this week i

lived out of a backpack.

checked into a hotel carved in stone.

created a makeshift laundry bag with two shower caps.

hiked isalo national park.  the highlight of the trip, the season, the year..

four-eyed mountains

fearsome species you'd thought were extinct

fuchsia dragonflies

sprouting silver bulbs

..oh hello.

spotted all three daytime lemurs, just monkeys in spacesuits.

secured a car to the capital, felt just like janis joplin when she rode all the way to new orleans.

tried anyway.  okay, just mint.

found the cutest child on earth, hope she takes care of that smile.  by the way: johnson & johnson has discontinued dinosaur-shaped wild flossers.  time to corner the children's flossing market with more suitably-named flossiraptors™ - profitable public health campaign, anyone?

noticed the hollywood sign.

admired the architecture.

am a sucker for good data visualization..

..less so for cheap, creepy mannequins.

greased a moth.

chilled out in style.  hey wait, where's the bathroom wall?  lots of waiting outside.

visited a croc farm.

scared 2,500 babies at once.

identified chamelia.

fed the fossa.

went home.

watched a fiery debate between jordan peterson and some philosopher guy on the sacred.

the dialogue between evolutionary biologists and people who theorize about religious beliefs has barely even begun.  and the reason it hasn't yet begun is because the evolutionary biologists and the rationalists don't know a damn thing about religion.  and their way around that is to make the most pathetic straw man possible out of the complex structure of ancient beliefs, attribute them to someone who has the mental capacity of a thirteen year old, and then proceed to use their high iq to crush their opponents.  well, that's just not going to work because systems of thought that are derided by evolutionary biologists and rationalists are complex beyond belief.  and they haven't spent the time unpacking them.

goodall discovered that, lo and behold, chimpanzees did territorial raiding and killed their enemies.  now unless you're willing to believe that chimpanzees are doing that for religious purposes, you're pretty much stuck with having to deal with something that could arguably be more fundamental than motivation for killing the evil other than anything religious.  and this is a real tough point, right?  lots of things died with goodall's discovery.  and one of the things that died was the idea that the reason that people were warlike was because of what they believe.  it's deeper than thatif you take a rat out of his dominance hierarchy, and you wash him so he no longer smells like a rat, and you put him back in to the rat hierarchy that's composed of his loving family, the other rats will immediately tear him to pieces.  and the probability of them doing that because he's a heretical rat is pretty much zero.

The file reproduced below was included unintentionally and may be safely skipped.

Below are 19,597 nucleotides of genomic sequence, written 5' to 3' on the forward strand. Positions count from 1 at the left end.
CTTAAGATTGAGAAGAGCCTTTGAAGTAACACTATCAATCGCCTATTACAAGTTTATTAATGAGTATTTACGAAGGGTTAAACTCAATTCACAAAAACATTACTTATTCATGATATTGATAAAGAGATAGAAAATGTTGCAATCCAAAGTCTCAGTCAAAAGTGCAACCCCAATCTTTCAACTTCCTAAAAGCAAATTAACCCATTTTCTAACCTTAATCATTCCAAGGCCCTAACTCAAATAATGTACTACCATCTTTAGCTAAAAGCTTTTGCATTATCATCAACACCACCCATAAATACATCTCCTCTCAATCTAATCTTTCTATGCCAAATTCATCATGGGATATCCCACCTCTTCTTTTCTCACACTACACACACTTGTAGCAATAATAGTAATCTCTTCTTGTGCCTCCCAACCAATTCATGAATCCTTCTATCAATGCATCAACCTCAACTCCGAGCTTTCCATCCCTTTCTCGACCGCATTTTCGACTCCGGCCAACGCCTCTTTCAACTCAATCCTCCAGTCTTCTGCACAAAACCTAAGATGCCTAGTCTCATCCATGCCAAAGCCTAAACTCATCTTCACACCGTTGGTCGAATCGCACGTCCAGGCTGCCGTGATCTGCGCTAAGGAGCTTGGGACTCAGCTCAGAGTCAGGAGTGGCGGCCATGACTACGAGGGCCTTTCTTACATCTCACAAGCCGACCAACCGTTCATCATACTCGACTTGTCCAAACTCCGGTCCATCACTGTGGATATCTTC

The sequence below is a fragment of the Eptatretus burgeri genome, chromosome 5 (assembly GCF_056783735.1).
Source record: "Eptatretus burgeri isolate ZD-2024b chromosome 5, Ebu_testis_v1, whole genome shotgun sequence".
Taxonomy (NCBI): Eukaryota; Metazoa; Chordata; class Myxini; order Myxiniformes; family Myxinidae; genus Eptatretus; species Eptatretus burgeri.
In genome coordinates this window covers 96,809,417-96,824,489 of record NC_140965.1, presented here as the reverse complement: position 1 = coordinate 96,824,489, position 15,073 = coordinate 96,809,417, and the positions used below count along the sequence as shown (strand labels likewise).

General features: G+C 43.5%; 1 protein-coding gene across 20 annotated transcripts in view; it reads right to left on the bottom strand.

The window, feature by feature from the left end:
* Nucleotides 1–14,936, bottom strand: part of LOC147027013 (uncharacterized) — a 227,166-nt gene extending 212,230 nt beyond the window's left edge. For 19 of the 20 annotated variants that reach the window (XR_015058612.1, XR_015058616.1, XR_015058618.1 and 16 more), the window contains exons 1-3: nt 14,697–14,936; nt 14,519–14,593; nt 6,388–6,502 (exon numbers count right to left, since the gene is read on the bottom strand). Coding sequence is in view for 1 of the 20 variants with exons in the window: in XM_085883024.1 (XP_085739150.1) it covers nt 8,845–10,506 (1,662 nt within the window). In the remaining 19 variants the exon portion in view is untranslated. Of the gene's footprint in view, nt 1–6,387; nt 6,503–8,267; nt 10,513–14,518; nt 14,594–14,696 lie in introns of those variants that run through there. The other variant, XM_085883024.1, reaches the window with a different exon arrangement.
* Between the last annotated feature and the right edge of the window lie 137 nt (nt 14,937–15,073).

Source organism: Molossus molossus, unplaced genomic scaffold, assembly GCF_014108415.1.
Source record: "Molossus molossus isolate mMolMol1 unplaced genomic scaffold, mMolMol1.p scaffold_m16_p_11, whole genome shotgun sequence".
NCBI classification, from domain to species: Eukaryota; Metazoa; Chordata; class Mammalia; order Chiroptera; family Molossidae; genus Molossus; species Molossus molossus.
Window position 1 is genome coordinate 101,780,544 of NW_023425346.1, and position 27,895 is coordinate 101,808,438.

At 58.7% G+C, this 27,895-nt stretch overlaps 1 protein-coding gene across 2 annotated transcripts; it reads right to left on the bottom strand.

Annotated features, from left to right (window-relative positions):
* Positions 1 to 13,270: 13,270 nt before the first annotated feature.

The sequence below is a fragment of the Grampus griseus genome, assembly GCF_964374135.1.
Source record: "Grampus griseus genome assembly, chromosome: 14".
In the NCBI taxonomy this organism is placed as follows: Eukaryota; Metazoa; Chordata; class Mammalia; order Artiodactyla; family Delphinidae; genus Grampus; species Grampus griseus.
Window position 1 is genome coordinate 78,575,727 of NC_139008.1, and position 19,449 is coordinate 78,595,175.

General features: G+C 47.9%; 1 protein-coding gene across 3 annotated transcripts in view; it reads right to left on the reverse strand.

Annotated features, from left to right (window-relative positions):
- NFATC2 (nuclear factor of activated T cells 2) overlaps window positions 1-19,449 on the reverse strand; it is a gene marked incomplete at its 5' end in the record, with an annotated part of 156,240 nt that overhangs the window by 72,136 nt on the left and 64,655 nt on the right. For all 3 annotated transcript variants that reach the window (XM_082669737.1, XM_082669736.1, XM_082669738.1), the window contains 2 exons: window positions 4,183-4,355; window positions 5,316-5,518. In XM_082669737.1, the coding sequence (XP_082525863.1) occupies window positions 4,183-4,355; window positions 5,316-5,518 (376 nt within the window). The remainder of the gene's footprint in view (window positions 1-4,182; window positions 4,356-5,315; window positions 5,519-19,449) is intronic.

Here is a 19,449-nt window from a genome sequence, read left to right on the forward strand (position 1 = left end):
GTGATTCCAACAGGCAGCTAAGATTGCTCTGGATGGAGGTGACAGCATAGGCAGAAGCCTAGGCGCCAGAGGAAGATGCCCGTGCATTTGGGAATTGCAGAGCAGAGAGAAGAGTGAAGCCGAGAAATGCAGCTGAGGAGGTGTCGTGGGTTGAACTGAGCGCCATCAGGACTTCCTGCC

the sorts of things that you accuse the religious of doing are so fundamental that they precede religion.  the facts are already in guys, there's no more debate about this.

the fact that you can think psychologically about sacrifice is a consequence of eons of work done by your progenitors in the attempt to solve an unbelievably difficult problem.  and although they might have made some mistakes along the way..they certainly got us to where we are now.  and you tell me whether or not you believe that if you sacrifice the right things in the present that god the transcendent reality is more likely to shine his face on you in the future.

the sense of meaning that evolution..has blessed you with is precisely the pre-rational mechanism that allows you to do that kind of maneuvering.  and i would say that attending to that is actually a sacred duty.  how about that.  and i think you guys know that.  do you like to do meaningful things or not meaningful things?